Tell us how your master’s degree work studying ancient sand dunes in central Wisconsin paved the way for your career in conservation law.
My field area in Wisconsin happened to be the place Aldo Leopold wrote about in A Sand County Almanac. My research aimed to connect the Central Sands with similar wind-blown deposits in the upper Midwest where dunes have fluctuated between active and stabilized states as Earth’s climate changed over the course of the past fifteen-thousand years following the last ice age.
Certainly, the library research, field and lab work, and constant writing helped me along the path to practicing environmental law. Losing a complete first draft of my thesis into the cloud-less ether of pre-millennium computing taught me, if nothing else, a bit of perseverance and the utility of controlled breathing.
Two courses in particular at the University of Wisconsin really drew me into thinking more deeply about the relationship between people and the environment: Tom Vale’s course on how human activity shapes and changes patterns in vegetation and Bill Cronon’s ground-breaking course on American environmental history.
Any advice for students considering a career in conservation law?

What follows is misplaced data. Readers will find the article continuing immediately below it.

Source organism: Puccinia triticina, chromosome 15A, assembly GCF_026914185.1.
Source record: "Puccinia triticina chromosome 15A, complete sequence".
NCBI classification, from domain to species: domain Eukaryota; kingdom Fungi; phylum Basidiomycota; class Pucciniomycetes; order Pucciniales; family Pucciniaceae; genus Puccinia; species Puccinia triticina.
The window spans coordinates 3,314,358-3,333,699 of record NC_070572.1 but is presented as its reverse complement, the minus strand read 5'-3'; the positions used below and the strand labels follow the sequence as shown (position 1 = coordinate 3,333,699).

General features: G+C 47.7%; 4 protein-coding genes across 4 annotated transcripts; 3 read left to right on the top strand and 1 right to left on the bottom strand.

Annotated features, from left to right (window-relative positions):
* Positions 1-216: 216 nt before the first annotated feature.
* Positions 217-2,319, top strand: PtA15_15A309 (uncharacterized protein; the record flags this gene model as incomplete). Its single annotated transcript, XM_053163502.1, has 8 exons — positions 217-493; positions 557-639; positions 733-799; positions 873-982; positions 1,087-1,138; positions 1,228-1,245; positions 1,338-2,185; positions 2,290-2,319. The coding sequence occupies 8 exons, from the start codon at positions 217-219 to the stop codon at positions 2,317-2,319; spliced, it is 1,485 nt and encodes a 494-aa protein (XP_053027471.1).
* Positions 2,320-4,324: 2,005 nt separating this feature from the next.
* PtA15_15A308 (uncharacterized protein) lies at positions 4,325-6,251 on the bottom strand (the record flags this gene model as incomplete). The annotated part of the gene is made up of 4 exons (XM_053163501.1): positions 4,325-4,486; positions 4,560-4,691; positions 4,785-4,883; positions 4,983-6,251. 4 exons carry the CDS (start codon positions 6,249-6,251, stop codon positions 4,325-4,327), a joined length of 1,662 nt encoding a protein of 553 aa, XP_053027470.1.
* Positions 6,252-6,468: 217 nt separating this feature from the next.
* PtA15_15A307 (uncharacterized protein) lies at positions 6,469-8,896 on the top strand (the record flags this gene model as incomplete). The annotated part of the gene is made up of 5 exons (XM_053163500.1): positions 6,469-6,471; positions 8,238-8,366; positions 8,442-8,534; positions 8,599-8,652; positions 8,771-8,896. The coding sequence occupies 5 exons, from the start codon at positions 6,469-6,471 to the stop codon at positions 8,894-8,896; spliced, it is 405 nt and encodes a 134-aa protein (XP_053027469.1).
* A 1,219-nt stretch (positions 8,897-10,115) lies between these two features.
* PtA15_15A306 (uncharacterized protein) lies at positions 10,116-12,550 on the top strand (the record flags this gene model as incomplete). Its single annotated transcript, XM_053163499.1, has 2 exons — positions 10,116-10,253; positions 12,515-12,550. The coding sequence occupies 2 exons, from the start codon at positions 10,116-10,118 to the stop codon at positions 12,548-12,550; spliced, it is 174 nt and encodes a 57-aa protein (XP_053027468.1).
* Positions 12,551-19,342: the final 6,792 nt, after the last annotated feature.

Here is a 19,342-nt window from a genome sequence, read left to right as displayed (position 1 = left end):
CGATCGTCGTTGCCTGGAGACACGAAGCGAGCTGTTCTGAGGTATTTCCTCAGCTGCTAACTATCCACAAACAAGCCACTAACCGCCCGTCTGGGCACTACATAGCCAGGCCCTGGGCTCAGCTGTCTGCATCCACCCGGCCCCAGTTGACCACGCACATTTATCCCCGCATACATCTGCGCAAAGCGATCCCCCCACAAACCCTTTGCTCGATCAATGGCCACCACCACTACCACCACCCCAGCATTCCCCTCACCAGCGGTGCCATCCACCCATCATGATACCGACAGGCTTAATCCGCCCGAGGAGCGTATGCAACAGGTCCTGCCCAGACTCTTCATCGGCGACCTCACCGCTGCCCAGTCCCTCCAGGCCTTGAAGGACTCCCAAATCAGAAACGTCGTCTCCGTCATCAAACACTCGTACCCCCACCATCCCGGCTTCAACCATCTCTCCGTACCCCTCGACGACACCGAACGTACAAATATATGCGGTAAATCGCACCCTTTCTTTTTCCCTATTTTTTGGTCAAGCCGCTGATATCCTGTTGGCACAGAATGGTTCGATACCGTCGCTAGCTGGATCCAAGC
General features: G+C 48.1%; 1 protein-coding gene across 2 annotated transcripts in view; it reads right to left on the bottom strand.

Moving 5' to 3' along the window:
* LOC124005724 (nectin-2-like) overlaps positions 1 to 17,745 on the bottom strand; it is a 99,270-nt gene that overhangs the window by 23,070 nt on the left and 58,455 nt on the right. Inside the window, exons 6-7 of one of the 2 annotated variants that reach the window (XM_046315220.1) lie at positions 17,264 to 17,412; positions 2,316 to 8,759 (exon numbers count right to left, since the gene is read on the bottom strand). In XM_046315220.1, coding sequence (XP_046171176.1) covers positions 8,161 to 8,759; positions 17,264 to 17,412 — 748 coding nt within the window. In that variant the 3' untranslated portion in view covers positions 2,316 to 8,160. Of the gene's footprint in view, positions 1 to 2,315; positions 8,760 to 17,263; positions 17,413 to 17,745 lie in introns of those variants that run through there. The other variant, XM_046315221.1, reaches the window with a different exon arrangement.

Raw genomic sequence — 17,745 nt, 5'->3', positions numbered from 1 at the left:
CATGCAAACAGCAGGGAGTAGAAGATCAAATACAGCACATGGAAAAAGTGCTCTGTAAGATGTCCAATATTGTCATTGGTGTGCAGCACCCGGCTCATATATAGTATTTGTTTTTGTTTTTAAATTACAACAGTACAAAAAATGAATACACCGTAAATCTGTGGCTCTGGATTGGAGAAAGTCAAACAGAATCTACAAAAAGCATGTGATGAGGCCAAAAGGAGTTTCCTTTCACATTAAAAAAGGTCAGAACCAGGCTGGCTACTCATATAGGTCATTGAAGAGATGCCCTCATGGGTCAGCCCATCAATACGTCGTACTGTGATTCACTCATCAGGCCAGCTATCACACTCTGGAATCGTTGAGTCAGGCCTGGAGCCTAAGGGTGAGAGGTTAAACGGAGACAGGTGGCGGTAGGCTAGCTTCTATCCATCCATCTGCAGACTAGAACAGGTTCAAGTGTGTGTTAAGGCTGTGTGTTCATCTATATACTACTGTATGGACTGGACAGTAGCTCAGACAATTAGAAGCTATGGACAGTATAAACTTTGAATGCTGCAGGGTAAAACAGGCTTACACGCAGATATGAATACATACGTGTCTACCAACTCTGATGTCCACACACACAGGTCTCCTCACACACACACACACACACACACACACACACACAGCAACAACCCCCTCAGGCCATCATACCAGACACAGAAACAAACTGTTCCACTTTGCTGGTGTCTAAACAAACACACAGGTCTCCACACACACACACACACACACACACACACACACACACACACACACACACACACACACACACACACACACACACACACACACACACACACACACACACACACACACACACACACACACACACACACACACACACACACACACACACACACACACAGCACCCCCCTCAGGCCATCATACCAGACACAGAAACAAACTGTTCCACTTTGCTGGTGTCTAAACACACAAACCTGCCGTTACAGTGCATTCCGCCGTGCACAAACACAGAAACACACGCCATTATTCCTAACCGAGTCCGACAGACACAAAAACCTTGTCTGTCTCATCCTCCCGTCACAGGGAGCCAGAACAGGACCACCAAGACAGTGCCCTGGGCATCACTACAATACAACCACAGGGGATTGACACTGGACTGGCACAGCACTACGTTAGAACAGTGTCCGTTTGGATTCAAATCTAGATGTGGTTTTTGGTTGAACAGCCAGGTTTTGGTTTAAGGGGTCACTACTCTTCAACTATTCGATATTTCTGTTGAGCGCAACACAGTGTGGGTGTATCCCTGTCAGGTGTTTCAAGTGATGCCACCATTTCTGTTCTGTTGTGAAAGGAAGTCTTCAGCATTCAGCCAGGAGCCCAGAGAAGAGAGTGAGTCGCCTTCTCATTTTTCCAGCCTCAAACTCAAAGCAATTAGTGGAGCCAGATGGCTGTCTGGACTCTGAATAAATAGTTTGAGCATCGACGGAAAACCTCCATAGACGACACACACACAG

Get involved by volunteering and working with conservation groups and environmental lawyers. This will help you understand what kind of work you like doing and also build your network of public interest conservation connections.
As an undergrad, I worked in the law department at H.J. Heinz Company’s world headquarters in Pittsburgh. I split my time between Heinz’s sleek corporate offices on the 60th floor of the Steel Building downtown and a small law library in the company’s historic main plant in a neighborhood across the Allegheny River from the city. It was interesting, but I concluded by the end of that summer that patent, trademark, and corporate law was not for me!
While at Lewis & Clark Law School, I volunteered with ONDA and then won a stipend to work as ONDA’s law clerk the following summer. My experience working for Stephanie Parent, who represented ONDA at the time and was my first and most influential attorney mentor, set me up to hit the ground running when ONDA hired me after I graduated.
Volunteering in your areas of interest can help you find your way when school ends and life begins.
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